CONNECTIONS U.S. Department of Health & Human Services Centers for Disease Control and Prevention National Center for HIV/AIDS, Viral Hepatitis, STD, and TB Prevention
September-October 2009
Photo of Dr. Fenton Email Dr. Kevin Fenton

We have just concluded a successful National HIV Prevention Conference, where I was again reminded of the challenges and opportunities that we find ourselves in at this time. The conference provided a venue to discuss health reform, the effects of the economic downturn, development of the National HIV/AIDS Strategy, strengthening accountability, focusing on results, and measuring impact. Both at home and abroad, great work continues to be done under difficult circumstances at the state and local level, using this time to increase the efficiency of our programs by choosing interventions strategically, increasing program efficiency through integration and improved program management, and maximizing long term benefit. These lessons apply equally to the prevention of STDs, TB, and viral hepatitis.

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National HIV Prevention Conference 2009

More than 3,000 public health, medical, and AIDS community leaders convened in Atlanta last month. Conference participants included HHS Secretary Kathleen Sebelius; Director of the White House Office of National AIDS Policy, Jeffrey Crowley; CDC Director Thomas Frieden; and many notable people including basketball legend Earvin “Magic” Johnson.

Image of 2009 National HIV Prevention Conference logoMagic Johnson gave the opening address and discussed the challenges of living with HIV, as well as common myths about HIV in the black community. Jeffrey Crowley presented on the Administration’s plans for developing a National HIV/AIDS Strategy, while Kathleen Sebelius and Thomas Frieden discussed the current Administration’s commitment to HIV Prevention. Additionally, a plenary session was held on promising advances in HIV prevention science. A special session with members of Congress was held to discuss their perspectives on key legislative and policy issues affecting the lives of individuals living with HIV and the communities that are most deeply affected by the epidemic. The conference was a big success! We look forward to the 2011 conference.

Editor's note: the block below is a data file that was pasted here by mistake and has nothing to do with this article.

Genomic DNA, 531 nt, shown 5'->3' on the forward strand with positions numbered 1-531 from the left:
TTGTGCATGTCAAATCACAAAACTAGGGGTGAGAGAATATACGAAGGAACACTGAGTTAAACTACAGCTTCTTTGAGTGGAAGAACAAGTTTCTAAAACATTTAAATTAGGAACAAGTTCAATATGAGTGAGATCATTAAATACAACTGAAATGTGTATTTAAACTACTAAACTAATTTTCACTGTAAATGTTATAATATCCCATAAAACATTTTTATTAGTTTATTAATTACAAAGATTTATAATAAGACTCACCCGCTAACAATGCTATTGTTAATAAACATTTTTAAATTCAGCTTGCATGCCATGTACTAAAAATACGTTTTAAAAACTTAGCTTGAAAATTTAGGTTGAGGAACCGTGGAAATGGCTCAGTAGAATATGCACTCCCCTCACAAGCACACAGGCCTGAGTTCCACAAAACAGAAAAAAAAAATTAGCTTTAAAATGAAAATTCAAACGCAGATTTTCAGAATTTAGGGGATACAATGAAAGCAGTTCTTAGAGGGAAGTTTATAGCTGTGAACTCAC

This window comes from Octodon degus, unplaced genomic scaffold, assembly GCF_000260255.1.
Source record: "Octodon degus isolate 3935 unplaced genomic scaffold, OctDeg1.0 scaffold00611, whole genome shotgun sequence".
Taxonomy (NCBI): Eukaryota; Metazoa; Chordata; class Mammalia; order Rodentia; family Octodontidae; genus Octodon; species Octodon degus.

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Hepatitis C Fact sheet
MMWR: Hepatitis A
Sexual and Reproductive Health of Young People
Project Officer  and Program  Consultants Map
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Upcoming Events

September 12-15
49th ICAAC Meeting

September 27
National Gay Men’s HIV/AIDS Awareness Day

October 15
National Latino AIDS
Awareness Day

March 2010
National STD Prevention
Conference

On The Web

Social Determinants of Health Web site launched
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H1N1 and Persons Living with HIV

Data on the specific risk of H1N1 flu in people with HIV/AIDS is not available, but those living with HIV–especially persons with low CD4 cell counts or AIDS–can experience more severe complications of seasonal flu. Thus, HIV-infected individuals may be at higher risk for complications from the H1N1 flu virus.

To ensure that the HIV community is prepared, Dr. John Brooks of CDC’s HIV/AIDS Prevention Program discussed CDC’s interim guidance for HIV-infected adults and adolescents regarding the H1N1 flu virus in a podcast. AIDS.gov also sponsored a webinar on September 2 on the same topic. Experts from CDC, NIH, and other HIV service providers gave an update on H1N1 preparedness, especially as it applies to people living with HIV and AIDS. A transcript of the webinar will be available on AIDS.gov.